Economist Paul Krugman has long been critical of the GOP's handling of the debt crisis, even accusing the Republican party of taking the country hostage during debt ceiling negotiations.
In a video posted Thursday, Krugman said that focusing on the nation's deficit is "almost purely destructive," since it has caused short-term spending cuts that are "really harmful" and has not affected meaningful long-term change.
He added that he doesn't believe "any resolution of the long-term issues" is possible in the current political environment. Krugman argued further to CNN Money's Christine Romans that there is no urgent need to tackle the nation's deficit right away.
"If we don't [stabilize the debt-GDP ratio], then the result is that ten years down the road instead of being 73% of GDP, federal debt is 81% of GDP, which is still not critical," Krugman expounded. "So there is no critical even medium-term deficit problem."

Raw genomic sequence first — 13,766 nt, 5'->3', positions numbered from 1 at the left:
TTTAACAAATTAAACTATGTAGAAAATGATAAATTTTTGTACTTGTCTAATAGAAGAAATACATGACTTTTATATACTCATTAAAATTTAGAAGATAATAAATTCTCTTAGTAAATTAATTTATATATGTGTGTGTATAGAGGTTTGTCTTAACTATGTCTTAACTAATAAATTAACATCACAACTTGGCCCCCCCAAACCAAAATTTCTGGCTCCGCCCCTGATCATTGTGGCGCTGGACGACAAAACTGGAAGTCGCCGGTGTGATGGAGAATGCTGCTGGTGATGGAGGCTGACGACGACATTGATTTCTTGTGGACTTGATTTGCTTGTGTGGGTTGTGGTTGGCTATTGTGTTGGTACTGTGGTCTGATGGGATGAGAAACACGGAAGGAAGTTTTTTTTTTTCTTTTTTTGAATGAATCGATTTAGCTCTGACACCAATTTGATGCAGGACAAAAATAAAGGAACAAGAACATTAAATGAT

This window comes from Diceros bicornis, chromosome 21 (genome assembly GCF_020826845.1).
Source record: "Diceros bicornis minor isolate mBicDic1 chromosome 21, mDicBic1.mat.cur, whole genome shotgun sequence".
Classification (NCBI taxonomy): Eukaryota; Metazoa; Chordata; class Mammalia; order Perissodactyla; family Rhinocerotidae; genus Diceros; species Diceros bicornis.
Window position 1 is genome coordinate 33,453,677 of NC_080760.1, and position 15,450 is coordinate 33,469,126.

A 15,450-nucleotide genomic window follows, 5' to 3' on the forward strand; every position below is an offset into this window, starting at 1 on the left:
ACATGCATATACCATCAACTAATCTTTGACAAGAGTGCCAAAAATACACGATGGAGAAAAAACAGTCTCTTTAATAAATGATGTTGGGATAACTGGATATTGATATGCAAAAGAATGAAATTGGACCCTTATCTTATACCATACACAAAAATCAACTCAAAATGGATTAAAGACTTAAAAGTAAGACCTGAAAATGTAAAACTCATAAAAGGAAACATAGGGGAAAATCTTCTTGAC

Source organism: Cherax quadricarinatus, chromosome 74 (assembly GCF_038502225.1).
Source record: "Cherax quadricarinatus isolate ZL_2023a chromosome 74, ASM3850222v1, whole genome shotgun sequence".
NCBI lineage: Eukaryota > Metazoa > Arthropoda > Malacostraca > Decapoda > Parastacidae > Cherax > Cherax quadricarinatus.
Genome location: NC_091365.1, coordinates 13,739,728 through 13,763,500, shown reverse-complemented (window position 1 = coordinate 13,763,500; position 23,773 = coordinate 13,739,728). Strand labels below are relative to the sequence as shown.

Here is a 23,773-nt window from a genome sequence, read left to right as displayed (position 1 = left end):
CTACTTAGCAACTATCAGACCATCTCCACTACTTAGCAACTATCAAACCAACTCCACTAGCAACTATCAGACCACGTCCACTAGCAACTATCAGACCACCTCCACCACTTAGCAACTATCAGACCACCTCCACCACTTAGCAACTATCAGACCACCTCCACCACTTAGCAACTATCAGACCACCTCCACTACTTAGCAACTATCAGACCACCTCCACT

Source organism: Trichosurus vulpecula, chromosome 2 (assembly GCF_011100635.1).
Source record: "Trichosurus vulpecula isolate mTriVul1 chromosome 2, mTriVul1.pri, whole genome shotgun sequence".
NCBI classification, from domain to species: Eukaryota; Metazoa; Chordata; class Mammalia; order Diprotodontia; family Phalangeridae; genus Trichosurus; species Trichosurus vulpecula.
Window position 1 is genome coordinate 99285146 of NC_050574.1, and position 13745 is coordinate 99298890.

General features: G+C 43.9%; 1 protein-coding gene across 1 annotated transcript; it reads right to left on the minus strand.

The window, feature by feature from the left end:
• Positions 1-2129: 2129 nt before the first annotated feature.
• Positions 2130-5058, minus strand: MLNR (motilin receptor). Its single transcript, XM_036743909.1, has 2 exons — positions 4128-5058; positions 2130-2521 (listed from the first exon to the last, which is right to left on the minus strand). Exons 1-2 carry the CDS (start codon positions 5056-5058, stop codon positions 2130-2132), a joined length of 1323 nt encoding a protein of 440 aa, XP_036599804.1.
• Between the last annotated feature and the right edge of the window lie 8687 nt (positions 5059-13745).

The Nobel Prize-winning economist also explained why the debt crisis in the U.S. is unlike the one in Greece, and why the country doesn't need to worry about rising interest rates as a result of foreign speculation.
"The main thing is that the debt's in dollars. So we can't run out of cash--we print the stuff," he said, noting that Greece's debt is in euros. He continued: "Suppose that foreigners decide we're not reliable. How does that drive up interest rates? The fed controls short-term interest rates, long-term interest rates reflect expected short rates. How's that supposed to happen?"
On Thursday the Senate voted to pass a House bill that will suspend the debt limit until May 19. The legislation included a caveat, however, that withholds paychecks from lawmakers if they don't pass a budget by April 15. That caveat was introduced by House Republicans. The bill now heads to the Oval Office for President Barack Obama's signature.
The legislation passed in the Senate on Thursday also included an amendment that was struck down by the Senate that would have coupled the debt limit hike with dollar-for-dollar spending cuts, The Huffington Post's Sabrina Siddiqui reports.
Although the country now has until May 19 before it has to worry about defaulting, the next fiscal crisis in Washington is set to come sooner, as $1.2 trillion in spending cuts are set to automatically take effect March 1.